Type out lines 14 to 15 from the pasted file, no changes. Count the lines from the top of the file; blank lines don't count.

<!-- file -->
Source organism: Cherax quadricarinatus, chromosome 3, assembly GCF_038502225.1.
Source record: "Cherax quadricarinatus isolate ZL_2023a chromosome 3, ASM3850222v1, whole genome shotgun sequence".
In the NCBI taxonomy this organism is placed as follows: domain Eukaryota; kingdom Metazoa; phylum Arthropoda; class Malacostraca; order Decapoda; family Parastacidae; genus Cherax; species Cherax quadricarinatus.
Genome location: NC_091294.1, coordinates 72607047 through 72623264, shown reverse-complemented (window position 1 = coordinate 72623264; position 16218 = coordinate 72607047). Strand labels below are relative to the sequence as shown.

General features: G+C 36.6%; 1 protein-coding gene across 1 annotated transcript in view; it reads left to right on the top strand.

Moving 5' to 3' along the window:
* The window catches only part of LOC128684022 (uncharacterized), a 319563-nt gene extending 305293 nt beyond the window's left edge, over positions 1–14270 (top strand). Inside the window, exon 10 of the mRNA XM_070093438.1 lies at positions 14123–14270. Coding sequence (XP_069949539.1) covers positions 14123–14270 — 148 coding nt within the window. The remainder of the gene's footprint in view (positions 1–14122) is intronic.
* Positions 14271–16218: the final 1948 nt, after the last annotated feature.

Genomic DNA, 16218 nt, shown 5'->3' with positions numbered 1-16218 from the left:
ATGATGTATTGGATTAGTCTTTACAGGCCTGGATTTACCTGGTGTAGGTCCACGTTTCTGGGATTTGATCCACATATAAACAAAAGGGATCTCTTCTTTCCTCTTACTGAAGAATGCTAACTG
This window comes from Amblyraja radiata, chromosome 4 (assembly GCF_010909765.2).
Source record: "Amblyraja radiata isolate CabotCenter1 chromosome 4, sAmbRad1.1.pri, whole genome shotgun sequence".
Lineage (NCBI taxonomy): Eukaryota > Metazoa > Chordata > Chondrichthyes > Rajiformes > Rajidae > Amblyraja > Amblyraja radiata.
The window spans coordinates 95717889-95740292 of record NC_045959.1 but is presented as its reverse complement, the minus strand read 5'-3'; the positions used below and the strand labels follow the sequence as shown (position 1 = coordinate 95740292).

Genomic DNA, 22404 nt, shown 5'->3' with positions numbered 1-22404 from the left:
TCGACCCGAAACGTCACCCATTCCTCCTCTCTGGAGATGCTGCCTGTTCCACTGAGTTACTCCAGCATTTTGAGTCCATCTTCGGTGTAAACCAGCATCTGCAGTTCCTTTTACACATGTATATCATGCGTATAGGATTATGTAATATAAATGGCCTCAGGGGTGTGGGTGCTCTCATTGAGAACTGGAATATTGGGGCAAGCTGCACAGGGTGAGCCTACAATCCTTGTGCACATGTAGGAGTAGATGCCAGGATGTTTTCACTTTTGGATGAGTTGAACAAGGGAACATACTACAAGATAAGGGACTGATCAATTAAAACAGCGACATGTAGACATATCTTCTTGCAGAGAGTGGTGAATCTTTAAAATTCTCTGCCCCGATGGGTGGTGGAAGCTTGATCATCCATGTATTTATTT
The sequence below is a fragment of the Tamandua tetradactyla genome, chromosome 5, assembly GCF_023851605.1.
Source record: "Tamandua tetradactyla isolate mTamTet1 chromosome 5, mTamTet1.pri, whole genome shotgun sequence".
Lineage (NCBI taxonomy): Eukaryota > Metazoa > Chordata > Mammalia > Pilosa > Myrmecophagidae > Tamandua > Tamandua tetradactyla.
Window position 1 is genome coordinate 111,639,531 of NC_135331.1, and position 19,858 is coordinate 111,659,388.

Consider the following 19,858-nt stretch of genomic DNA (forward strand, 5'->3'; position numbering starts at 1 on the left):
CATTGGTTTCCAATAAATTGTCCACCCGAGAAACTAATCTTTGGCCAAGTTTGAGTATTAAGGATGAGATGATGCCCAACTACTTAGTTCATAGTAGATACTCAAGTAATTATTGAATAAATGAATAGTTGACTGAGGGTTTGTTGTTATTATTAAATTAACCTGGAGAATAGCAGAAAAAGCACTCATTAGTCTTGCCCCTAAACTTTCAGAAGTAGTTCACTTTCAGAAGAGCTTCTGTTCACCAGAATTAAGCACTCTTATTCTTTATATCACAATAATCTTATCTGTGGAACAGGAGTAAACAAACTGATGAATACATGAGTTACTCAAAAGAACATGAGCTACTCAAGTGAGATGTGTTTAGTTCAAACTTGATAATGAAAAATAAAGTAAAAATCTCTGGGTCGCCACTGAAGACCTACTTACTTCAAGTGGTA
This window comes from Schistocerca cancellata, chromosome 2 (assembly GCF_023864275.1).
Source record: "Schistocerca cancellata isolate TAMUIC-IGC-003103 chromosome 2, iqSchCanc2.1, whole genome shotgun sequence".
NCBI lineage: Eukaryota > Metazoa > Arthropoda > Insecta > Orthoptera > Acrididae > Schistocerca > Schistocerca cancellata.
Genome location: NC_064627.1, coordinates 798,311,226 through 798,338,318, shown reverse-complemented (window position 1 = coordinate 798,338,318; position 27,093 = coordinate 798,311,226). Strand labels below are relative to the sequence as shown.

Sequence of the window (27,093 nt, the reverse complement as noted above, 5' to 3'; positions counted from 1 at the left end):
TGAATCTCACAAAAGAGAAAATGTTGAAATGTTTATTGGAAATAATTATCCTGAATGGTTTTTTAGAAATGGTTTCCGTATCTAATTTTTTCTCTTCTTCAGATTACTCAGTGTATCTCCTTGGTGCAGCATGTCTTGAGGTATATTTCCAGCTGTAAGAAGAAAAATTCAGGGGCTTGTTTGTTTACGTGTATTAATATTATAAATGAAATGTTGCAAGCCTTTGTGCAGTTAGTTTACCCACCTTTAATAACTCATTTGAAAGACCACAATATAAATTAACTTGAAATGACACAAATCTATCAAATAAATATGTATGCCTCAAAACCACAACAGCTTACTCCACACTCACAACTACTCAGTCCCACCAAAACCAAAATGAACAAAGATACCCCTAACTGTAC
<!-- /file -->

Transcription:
The window spans coordinates 95717889-95740292 of record NC_045959.1 but is presented as its reverse complement, the minus strand read 5'-3'; the positions used below and the strand labels follow the sequence as shown (position 1 = coordinate 95740292).

Genomic DNA, 22404 nt, shown 5'->3' with positions numbered 1-22404 from the left: